* A special type of study that statistically aggregates previous study results to provide an overview of a specific branch of research.

My favorite Subject in School? Happiness, of course!

If you are lucky, Positive Psychology will be coming to a school near you soon. Positive Education as part of Positive Psychology seems to be really taking off at this point in time. There is an early article by Seligman et al. (Positive education: positive psychology and classroom interventions) – but just recently, the International Positive Education Network (IPEN) was launched. According to its website, the goal of IPEN is

to bring together teachers, parents, academics, students, schools, colleges, universities, charities, companies and governments to promote positive education. Our goals are to support collaboration, change education practice and reform government policy.

On the question “Why Positive Education?” the website states:

Positive education challenges the current paradigm of education, which values academic attainment above all other goals. Drawing on classical ideals, we believe that the DNA of education is a double helix with intertwined strands of equal importance:

 

IPEN

  1. The fulfillment of intellectual potential through the learning of the best that has been thought and known.
  2. The development of character strengths and well-being, which are intrinsically valuable and contribute to a variety of positive life outcomes.

For quite a long time, Geelong Grammar School in Australia has been the hallmark of applied Positive Education. But more schools shall follow soon. Even in Germany – which typically does not pick up Positive Psychology topics that fast – has seen some Positive Education initiatives as early as 2007. We have a movement called Schulfach Glück (“School Subject Happiness”) which is backed by the “Fritz-Schubert-Institute”. They bring a positive curriculum especially to primary schools, helping teachers to teach topics to their classes such as joy and motivation, curiosity and courage, and mindfulness and respect.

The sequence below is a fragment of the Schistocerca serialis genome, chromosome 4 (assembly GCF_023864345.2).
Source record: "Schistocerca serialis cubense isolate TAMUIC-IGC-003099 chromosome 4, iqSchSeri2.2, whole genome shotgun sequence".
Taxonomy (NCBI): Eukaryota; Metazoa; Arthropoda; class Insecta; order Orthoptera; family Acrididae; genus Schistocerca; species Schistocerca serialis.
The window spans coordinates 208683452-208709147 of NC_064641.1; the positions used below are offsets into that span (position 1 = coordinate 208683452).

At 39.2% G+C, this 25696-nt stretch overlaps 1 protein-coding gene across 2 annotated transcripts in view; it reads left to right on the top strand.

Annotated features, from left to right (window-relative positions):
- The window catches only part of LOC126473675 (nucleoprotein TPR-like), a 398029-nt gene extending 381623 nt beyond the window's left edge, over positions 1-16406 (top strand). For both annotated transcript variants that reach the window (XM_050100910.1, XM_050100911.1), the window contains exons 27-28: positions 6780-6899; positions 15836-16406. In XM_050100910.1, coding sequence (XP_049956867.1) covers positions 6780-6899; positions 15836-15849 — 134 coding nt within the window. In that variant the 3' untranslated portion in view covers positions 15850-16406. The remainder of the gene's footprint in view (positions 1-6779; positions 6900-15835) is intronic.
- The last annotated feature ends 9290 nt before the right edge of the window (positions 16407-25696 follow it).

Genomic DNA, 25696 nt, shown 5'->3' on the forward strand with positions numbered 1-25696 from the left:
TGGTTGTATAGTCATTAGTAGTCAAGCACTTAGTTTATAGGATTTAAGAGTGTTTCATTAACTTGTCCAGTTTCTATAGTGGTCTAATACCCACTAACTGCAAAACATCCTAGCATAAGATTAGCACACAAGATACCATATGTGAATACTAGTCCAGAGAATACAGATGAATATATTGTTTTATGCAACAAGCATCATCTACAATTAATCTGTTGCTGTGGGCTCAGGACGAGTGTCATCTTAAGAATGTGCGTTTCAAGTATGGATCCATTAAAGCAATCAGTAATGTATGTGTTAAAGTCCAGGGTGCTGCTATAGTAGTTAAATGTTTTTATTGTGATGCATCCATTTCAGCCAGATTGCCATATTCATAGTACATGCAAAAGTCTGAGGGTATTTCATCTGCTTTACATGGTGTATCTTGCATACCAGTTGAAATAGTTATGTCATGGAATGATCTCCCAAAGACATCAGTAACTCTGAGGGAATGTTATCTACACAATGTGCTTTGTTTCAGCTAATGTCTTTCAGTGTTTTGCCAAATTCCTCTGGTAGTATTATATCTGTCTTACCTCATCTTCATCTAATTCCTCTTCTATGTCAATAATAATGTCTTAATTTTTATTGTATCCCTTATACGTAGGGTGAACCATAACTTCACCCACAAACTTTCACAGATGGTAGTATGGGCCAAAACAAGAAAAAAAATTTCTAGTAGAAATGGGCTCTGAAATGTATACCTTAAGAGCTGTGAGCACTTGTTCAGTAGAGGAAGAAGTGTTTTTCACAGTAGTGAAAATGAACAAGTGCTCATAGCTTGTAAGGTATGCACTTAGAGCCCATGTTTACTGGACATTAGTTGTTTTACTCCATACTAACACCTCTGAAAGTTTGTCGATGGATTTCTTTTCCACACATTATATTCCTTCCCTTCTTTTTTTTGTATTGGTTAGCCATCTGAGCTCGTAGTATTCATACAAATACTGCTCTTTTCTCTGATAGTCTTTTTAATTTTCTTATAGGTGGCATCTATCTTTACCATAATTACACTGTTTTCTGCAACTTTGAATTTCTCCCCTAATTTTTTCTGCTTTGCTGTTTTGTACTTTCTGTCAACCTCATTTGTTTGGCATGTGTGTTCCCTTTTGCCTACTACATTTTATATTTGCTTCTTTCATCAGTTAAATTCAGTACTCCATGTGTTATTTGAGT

By now, Fritz Schubert has authored three books on this initiative. The effectiveness of the program was recently evaluated in a study comparing classes who completed the curriculum to control groups. The treatment groups displayed higher subjective well-being and self-esteem at the end of the school year. The research article is written in German, but there´s an English abstract:

Applying a quasi-experimental pre-posttest design, we examined the effectiveness of a new teaching unit called school subject happiness. The investigation took place at two vocational schools that had established this subject in the school year 2010/11. Effects of one school year of instruction in the school subject happiness on students´ well-being, self-esteem, and self-efficacy are reported. In addition, a moderation effect of the personality traits emotional stability and extraversion was investigated. A total of 106 vocational school students who belonged either to the treatment or the control group participated in the study. At the beginning and at the end of the school year 2010/11, all students completed questionnaires. Beneficial effects were found for affective components of subjective well-being and self-esteem. Furthermore, the effects on self-esteem and cognitive components of well-being were moderated by emotional stability. Students who reported higher emotional stability benefited more from the new teaching unit. For self-efficacy no effect was found. The results are interpreted as partial effectiveness of the program.

Positive Psychology Courses: 20 Educational Chances of a Lifetime

A couple of days ago, I posted a link to a website that lists 10 exceptional courses and university programs in Positive Psychology. After that, the link went somewhat viral and the website got a lot of feedback. As a consequence, the writers were able to extend that list to 20 courses. So here you´ll find the 10 further exciting learning opportunities in Positive Psychology

PP_Programs_2